The Delhi Development Authority issues demolition orders after Bina Ramani changes the facade of the original old Haveli. The officer who had ordered it is transferred to the Andamans. [" The god within me is very strong."]

From 1993 to 1996, Ramani manages the Hauz Khas premises where Malini runs the disco, No Exit. No liquor licence. No Excise Act. Complaints from local residents lead to the disco being quietly wound up. [" Look at how we are being portrayed by you journalists."]

Romesh Sharma is trapped by the authorities. Out pops a link with Ramani -- his offering his "sister" the use of his farmhouse to host her wedding. Ramani swears there isn't any connection, but that "Sharma wanted us to purchase a house in Panchsheel Park whose title deed wasn't quite kosher."

Ramani's residential phone is disconnected for non-payment of dues. The chairman/managing director of MTNL, now a member of TRAI, orders DGM OP Khanna to visit Ramani and apologise. Ramani's response: "How dare you disconnect my phone? Who made a fool like you a DGM? You don't even know how to distinguish between Ramani and others." Officials protest to the CMD that they were only following the rules. The CMD retorts: "Burn the rule books." Next, Khanna is assigned to the boonies. [" I believe that journalists just hate anyone like me who is prominent."]

In March, a sub-inspector of the Mehrauli police station goes to the Tamarind Court restaurant and tells its owner to stop the private parties since they violate norms. Ramani calls up Police Commissioner V N Singh in the presence of the sub-inspector. A day later, the sub-inspector is abruptly transferred to another police station. [" I am ready to appear in the court if the police ask me to do so. I am ready to co-operate with them in whichever way they want."]

The police were all set to arrest Ramani -- and then decided against it. The decision to arrest her was taken after Surinder, one of her workers, told the police that Ramani had asked him to clean the blood. [ Rediff: " When I returned, the boys who work at the restaurant were mopping up the place."ToI: " The blood was washed away because a guest washed his face with water there, and hence diluted the blood."]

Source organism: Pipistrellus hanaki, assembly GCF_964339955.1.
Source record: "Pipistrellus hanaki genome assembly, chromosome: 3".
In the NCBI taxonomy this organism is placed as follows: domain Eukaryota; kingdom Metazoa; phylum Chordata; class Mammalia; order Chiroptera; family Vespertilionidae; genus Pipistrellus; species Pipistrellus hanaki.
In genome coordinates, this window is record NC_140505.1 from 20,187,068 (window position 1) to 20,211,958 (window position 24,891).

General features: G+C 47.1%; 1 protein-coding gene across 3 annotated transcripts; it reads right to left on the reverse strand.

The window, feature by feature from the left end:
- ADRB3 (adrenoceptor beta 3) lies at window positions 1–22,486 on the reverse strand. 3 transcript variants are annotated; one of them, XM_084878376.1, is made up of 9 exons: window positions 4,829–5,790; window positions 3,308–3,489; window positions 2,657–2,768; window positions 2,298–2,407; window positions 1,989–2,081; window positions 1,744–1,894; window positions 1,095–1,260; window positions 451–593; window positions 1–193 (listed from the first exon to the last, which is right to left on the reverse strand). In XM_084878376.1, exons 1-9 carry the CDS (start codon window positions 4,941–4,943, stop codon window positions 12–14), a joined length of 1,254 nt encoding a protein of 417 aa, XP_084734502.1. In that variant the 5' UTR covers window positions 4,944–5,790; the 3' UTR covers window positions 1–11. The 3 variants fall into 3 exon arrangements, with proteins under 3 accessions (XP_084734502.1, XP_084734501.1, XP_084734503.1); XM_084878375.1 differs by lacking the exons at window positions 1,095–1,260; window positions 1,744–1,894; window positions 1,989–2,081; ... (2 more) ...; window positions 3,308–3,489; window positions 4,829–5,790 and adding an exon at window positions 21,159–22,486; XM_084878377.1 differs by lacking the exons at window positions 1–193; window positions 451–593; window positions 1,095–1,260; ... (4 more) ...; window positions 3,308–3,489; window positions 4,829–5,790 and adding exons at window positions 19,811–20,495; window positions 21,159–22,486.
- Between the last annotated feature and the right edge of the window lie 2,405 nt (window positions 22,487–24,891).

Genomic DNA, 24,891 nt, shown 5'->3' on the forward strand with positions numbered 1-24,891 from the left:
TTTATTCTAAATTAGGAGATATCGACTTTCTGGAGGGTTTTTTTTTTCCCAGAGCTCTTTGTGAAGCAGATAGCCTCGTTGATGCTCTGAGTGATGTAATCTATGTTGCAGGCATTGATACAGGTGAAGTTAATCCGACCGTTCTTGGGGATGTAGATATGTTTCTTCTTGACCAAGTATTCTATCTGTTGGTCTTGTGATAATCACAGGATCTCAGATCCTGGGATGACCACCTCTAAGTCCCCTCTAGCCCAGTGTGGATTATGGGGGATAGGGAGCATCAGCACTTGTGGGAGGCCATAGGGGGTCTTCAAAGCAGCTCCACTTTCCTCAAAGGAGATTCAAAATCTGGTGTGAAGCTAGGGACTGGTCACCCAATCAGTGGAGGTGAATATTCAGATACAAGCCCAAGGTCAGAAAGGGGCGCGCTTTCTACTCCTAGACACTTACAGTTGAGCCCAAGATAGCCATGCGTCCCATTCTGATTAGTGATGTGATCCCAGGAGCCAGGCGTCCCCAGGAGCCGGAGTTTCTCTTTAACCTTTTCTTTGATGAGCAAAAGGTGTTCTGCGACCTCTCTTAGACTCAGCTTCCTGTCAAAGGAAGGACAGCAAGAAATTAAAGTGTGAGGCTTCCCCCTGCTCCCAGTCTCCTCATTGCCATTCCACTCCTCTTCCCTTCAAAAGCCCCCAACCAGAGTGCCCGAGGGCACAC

A senior officer said, "But later the decision was changed after a lot of debate." Police Commissioner V N Singh to Rediff: "We are trying to see if she can be used as a prosecution witness." JCP Kanth to The Pioneer: "Bina Ramani is the star witness in the case... A star witness cannot be made an accused, as it will weaken the case."

Senior Advocate Lala Ram Gupta: "Turning Bina Ramani into a star witness is an eyewash. It is the easiest way to bail her out from the charges of destruction of evidence. If she asked for removal of blood from the scene of crime, it amounts to tampering of evidence."

Noted criminal lawyer R P Khatana: "There is no logic in the police claim that Ramani is a star witness as even the FIR was not registered in her name... If Bina becomes an approver and agrees to depose against the accused, she would be spared from being prosecuted."

Legal eagles say that making Bina Ramani the prosecution witness would not only help her escape charges of destruction of evidence but also pave the way for Manu Sharma's acquittal: Since the integrity of the witness is questionable -- running an illegal bar, removing blood stains from the scene of crime, hiding coupons for alcohol sold -- her deposition has little value. [" The dirt, the lies, the fabrication have really upset me over the last few days."]

Ramani was finally arrested under the Excise Act. No case has been filed against her for destruction of evidence. JCP Kanth said that they didn't have enough to book Ramani u/s 201 IPC. He feels she had no motive behind cleaning the blood. Even though Manu is a Congress president's son, and Vikas is a Rajya Sabha MP's son...

Then there's the presence of JCP Y S Dadwal at the restaurant... Manu Sharma to the police during preliminary investigations: " Main Dadwal Uncle ko dekh kar chhup gaya tha (I hid when I saw Dadwal Uncle)." Virendra Kapoor: "Dadwal networks with Ramani and others of her ilk in search of contacts for his wife."

Ramani is a British passport holder, her husband is a Canadian national, and her daughter, a US citizen, all needing special visas and permissions to engage in business. A senior police official says, "The first problem, it seems, lies with the difference in the two forms Mr Mailhot has filled up. While one form filled with his visa application lists Ms Bina Ramani as a British citizen, another form submitted to the Reserve Bank of India applied to carry out trade in India, lists her as an Indian."

Manu is passé: He pulled the trigger, his life is over. But Bina Ramani? That's another kettle of fish. It spawns a Malini who attends a party the day after Jessica's murder, and is hospitalised with a "nervous breakdown" when the police want to question her the following day...

I pieced all these details from "rags that call themselves newspapers," which carried information leaked by an army of "senior police officials." Perhaps, these officials wanted to put media pressure on the decision-makers... Or maybe, they're simply prejudiced against media-made celebrities... Yes, we of the Press are whores: we can destroy what we created if that helps the sales, and resurrect it, if that gets the ads. But sometimes, we crusade. Regardless of attracting high-flying lawyers to our insolvent tails. That, gentlemen, is the beauty of the Press.

Varsha Bhosle